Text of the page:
Authors: Doug and Polly White
Publisher: Whitestone Partners. 242 pages
Book Review by Nano Khilnani
Delegation of work to the right person is the basic them of this book. Founders of businesses typically are good at doing many things required to start and grow a business.
This book is the result of findings – through research and interviews – that the husband-and-wife team Doug and Polly White gathered in studying micro, small and midsize businesses. One of the problems that hampered revenue and profit growth in the companies they studied was the owner who did a lot of the work and did not want to delegate some of the tasks and functions to others. The owner essentially did not want to ‘let go, to grow.’ That is Obstacle No.1 to growth, content Doug and Polly White.
In today’s highly competitive world it is imperative that costs be kept down, especially in the beginning stages of a new company, in order to compete and make a profit. One way to keep costs down is for the owner to get a lot of things done by herself or with the help of just a few people.
However, getting a lot of the work done by oneself or with employment of a small number of people is fine in the beginning. But as sales volume increases, the owner cannot handle all the tasks involved in fulfilling the orders, whether they are for products or services.
If, in the starting phase of a business, the owner is principally involved in bringing in new customers and revenue, and it reaches a point where there are not enough hours in a working day to do all the tasks and handle all the requirements of running a business well, she has to “let go to grow,” assert the authors Doug and Polly White.
Typically, the owner of a small business is very good at doing one thing and good at doing several other things. However in today’s world, there are numerous functions required for a business to be run well.
One of the most important of those is of course, acquisition of customers and growth of sales. If a company does not have customers and sales, it cannot exist for long. Some companies such as in the pharmaceutical or technology fields need to develop a product or set of products and this could take some time, before they are ready to be marketed and sold, but in most cases, products were developed or were already available before the company was established.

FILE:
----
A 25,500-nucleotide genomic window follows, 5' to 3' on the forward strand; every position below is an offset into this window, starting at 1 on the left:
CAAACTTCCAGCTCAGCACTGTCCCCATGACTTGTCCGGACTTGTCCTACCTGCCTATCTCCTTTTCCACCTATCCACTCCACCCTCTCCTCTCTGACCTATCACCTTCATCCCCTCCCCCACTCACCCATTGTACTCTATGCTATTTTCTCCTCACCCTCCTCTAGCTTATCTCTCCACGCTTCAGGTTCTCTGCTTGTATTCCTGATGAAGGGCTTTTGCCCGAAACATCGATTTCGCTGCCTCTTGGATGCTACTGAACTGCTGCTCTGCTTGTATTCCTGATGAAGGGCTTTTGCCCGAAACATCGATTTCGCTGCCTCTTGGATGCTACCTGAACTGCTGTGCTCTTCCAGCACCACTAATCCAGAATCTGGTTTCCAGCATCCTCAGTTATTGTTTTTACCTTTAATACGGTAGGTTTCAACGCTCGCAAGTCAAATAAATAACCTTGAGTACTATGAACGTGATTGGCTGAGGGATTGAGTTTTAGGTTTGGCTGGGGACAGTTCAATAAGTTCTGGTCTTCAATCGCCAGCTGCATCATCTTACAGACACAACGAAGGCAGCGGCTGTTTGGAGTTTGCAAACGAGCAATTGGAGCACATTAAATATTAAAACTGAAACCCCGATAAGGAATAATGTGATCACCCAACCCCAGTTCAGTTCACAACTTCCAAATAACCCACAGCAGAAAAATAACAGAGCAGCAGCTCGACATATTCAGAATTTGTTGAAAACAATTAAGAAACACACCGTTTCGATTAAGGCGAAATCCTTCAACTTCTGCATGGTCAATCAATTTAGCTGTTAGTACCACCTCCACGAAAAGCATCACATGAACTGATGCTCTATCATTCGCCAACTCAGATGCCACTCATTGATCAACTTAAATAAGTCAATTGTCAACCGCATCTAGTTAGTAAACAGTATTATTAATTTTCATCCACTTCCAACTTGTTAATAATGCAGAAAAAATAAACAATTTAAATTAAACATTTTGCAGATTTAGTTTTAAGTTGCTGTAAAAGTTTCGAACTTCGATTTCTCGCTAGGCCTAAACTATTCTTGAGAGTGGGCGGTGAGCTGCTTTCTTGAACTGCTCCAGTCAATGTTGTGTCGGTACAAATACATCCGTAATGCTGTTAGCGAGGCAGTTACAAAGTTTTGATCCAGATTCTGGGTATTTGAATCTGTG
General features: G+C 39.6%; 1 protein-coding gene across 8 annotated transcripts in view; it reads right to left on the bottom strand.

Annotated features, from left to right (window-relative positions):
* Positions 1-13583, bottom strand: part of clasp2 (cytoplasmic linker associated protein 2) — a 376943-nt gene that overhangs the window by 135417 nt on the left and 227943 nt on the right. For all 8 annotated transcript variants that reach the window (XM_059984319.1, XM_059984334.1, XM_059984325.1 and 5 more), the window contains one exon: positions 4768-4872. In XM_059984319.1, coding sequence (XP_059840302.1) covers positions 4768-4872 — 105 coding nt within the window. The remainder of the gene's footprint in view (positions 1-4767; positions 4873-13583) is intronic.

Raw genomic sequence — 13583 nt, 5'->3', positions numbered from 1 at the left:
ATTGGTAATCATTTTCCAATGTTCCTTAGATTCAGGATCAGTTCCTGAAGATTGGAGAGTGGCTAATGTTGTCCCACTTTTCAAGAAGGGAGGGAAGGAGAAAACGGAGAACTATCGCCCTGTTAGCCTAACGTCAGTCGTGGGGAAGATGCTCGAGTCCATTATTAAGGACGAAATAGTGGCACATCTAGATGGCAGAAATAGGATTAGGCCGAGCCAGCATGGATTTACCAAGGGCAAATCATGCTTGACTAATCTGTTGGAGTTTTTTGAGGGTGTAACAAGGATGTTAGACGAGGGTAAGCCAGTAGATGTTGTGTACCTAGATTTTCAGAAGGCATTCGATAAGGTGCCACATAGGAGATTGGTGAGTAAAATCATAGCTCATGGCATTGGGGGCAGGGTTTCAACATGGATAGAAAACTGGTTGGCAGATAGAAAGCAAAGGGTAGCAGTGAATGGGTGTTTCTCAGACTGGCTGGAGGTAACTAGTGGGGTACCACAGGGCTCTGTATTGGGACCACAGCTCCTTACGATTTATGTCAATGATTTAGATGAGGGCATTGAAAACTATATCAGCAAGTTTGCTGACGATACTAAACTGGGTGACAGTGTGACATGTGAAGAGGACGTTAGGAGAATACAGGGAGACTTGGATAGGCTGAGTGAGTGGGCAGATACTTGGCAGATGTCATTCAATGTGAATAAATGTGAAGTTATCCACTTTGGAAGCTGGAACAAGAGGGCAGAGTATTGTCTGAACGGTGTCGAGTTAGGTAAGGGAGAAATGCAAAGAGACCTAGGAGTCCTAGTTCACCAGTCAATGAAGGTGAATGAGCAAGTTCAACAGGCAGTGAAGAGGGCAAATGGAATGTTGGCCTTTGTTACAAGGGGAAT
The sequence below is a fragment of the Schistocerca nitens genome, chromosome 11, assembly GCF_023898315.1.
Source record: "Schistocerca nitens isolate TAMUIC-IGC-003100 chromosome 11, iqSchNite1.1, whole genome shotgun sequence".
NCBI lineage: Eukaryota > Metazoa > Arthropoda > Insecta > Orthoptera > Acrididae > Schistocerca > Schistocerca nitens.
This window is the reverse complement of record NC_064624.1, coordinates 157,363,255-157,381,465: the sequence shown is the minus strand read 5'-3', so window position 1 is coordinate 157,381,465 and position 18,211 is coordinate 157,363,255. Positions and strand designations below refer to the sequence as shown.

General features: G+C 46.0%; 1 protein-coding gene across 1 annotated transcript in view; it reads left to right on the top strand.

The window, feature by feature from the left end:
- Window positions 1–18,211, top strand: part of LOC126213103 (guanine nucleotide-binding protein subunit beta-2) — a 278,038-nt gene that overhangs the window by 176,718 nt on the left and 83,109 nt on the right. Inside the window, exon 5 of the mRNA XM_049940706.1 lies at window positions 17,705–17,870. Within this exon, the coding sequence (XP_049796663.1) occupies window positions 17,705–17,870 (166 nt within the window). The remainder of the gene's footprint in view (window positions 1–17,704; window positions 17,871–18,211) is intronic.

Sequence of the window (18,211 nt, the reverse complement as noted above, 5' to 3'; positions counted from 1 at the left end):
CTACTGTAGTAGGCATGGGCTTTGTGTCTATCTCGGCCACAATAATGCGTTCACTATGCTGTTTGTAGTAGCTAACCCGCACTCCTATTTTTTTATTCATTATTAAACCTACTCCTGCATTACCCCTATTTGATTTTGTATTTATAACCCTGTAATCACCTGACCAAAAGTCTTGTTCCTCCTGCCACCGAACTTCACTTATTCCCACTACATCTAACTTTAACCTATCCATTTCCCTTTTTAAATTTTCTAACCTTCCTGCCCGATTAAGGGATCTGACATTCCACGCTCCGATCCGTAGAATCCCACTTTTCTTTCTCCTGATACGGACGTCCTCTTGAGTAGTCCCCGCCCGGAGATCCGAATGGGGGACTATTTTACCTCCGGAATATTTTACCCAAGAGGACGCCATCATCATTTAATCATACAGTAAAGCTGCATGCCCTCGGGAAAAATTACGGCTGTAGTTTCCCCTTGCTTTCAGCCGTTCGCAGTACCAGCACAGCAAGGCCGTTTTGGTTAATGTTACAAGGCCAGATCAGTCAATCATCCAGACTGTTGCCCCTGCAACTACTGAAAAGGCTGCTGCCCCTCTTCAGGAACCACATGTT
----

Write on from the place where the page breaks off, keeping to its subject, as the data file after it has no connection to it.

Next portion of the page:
The other functions are (listing alphabetically but not in order of importance): accounting, which includes billing, bookkeeping and collections; advertising and marketing; development of products and services; hiring, on-boarding and training new people; prospecting and sales, and shipping of products or delivery of services.
And of course, there are many other functions that a business owner has, such as office maintenance (acquisition of office equipment, furniture and supplies, just to give one example.
Doug and Polly White point out that many business owners are good creating a product or enhancing their services but as their company’s sales grow, they have too much on their hands to do. It is at this point that they delegate to qualified people some of their work to others to free up their own time to do the most critical requirements for a company to grow.
In most cases, that focus should be on growing its revenue, in my opinion. Or, if there is an abundance of demand for their products or services, then the focus of the business owner should be on developing a steady and reliable stream of supply of their products and services.
The authors cite case histories of companies that failed to grow and point out the causes. The book is organized in four main parts, with the principal thesis – letting go in order to achieve business growth – developed in Part One, including answering the question “Why grow?’
Part Two expounds on how the owner can successfully do the primary work of the business, make tactical decisions and develop a strategy. In Part Three, where the authors explain how to transition from a micro business into a small business, readers learn how to get the right workers into the right jobs and manage them.
Part Four continues in helping the business owner grow his or her small business into a midsized one, by detailing how to delegate authority and develop accountability; getting the right managers placed in the right positions; establishing systems and documenting process; and developing reliable metrics to keep tab of their business. A summary and postscript wrap up their last thoughts and give good advice to readers.